The Changing Scope of Pricing Models for Cloud Services
When it comes to numbers on the global IT market, every analyst has an opinion. Forrester pegged global IT spending at $2.1 trillion last year. Meanwhile, Gartner says the market is on track to reach $3.8 trillion in 2014. Despite the variation in these forecasts, everyone agrees that enterprise use of cloud computing technologies is growing the fastest.
Some analysts are predicting that cloud computing will have a multi-trillion dollar impact on the global economy. According to McKinsey & Company, the total economic impact of cloud technology could reach $6.2 trillion annually by 2025.
But how are customers paying for their cloud services in this global economy? How that is defined can determine the direction of a company’s strategic direction. At the heart of the issue is data and the software used to determine not just the cost but the benchmarks needed to make IT an effective provider for the organization.
For the most part, cloud services charge on a per hour basis. That’s like a utility company charging a customer for the size of their house. More granular billing that charges based on the actual usage of compute, storage and networking makes a lot more sense. It’s analogous to charging for electricity at the same billing rate, no matter how efficient the homeowner may be. Better insulation? Turning off all the lights when leaving the house? Sorry, the rate remains the same.
Just as data defines the new stack infrastructure so does it correlate to the change in pricing models for cloud services. And like any data-centric approach, it’s the measurement of the data that matters most.
When a company uses data effectively, it can take a more granular approach and give the customer ways to think through how to manage existing IT resources.
A more granular methodology first requires to establish a standard measure of infrastructure capability that is comprised of an allocation of each of the core resources used by all applications: compute (CPU), memory (RAM), network I/O (Mbps) and storage I/O (IOPS).
The first task is to manage the running workloads for compute, memory, storage and networking and taking measurements on a scheduled basis for each of the four dimensions. Measured every five minutes, the data can then show what resources are used the most. Calculations can then be defined by units of measurement, comparing consumption of the resources and calculating the average based on an hourly basis. A monthly average is computed based on the hourly samples for the month.
For example, consider a standard single server app that has one front-end web server and a back-end database server. Let’s assume that the database is running on a memory-intensive virtual machine and the app is CPU-intensive.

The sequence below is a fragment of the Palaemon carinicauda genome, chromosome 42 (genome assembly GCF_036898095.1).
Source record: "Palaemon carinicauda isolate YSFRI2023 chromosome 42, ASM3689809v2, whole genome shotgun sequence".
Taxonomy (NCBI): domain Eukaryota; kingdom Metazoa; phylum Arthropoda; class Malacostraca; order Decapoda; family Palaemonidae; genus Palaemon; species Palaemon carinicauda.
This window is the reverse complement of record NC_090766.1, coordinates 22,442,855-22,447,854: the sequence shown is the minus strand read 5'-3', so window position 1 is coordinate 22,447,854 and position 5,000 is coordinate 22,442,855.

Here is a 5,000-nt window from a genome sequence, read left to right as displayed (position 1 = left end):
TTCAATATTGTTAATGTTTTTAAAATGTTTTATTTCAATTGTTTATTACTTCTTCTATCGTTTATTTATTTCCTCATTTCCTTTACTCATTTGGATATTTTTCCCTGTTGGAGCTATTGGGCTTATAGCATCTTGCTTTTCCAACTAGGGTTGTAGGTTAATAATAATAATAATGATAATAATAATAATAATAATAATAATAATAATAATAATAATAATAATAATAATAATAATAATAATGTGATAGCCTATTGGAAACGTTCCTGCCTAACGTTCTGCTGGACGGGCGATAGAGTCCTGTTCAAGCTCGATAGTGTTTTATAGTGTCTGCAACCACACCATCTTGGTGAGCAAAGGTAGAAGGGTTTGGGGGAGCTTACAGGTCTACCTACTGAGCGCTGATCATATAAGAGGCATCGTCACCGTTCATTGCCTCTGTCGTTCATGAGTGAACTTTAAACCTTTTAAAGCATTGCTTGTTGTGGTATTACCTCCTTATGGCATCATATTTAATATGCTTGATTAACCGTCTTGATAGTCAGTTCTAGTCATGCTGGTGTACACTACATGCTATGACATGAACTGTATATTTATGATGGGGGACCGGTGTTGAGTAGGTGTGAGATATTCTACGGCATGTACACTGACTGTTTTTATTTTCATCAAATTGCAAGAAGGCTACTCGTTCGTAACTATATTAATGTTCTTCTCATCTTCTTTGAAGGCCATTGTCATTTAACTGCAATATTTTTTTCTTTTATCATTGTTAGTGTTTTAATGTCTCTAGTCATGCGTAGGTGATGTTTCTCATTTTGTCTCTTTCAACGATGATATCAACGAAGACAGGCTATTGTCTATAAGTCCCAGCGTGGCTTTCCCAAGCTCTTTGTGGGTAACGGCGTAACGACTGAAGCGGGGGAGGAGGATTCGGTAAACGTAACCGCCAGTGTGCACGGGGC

It’s often the case that a cloud services provider will be based on the total capacity of the virtual machines allocated to the customer.
Charging for the resources most used would be similar to the way utilities bill customers. The greatest amount of usage determines the bill. If the room with the air conditioning is consuming the most electricity that essentially defines the overall cost of the kilowatt per hour.
Cost is a factor for why companies use cloud services. But understanding the cost structure of cloud services can determine the strategic direction for how resources are allocated.
The most direct impact is on hardware purchases. It’s clear that less hardware will need to be purchased, and with that, budget for manpower needed to run the hardware can be refocused on more worthwhile projects. The savings can free up IT budgets by 30 percent or more.
Once an effective data measurement system is in place, the customer can form a budget strategy that does not lead to guessing about how much the resources they use might cost. The information is all there, based upon the units of measurement used to determine the data usage.
This is an example of the software-defined data center. Software monitors the systems, abstracts the need for hardware and provides the measurement tools for realizing the costs and reallocations of hardware budgets.
These new sophisticated systems allow users to bypass hardware configuration altogether, and allow virtualization to run directly from the cloud software platforms. In a post NSA era, there will be an increasing emphasis placed on securing these new cloud environments. By measuring the data, customers will avoid the costs of guessing what to protect and what to manage in increasingly sophisticated technical environments.
Enterprises now have to be able to apply security, monitor threats and remain compliant (and auditable) across existing IT, private clouds, public clouds and hybrid combinations. The explosion in security/compliance capabilities will mirror the growth in cloud demand. How companies manage that data will define these important new practices.
The change in IT spend is upon us, with many more turns ahead. We are already seeing shifts in the software community, as companies become more comfortable with open source, competitive and custom solutions coexist. Solution providers that don’t have a firm hand in the dynamic cloud environment will need to change too – and quickly – if they want to stay afloat in the new world of IT.
This is just the beginning of a new era in software. And data is what defines it all.
Simon Aspinall is president of Service Provider Business and CMO at Virtustream, a sponsor of The New Stack.
Feature image via Creative Commons on Flickr.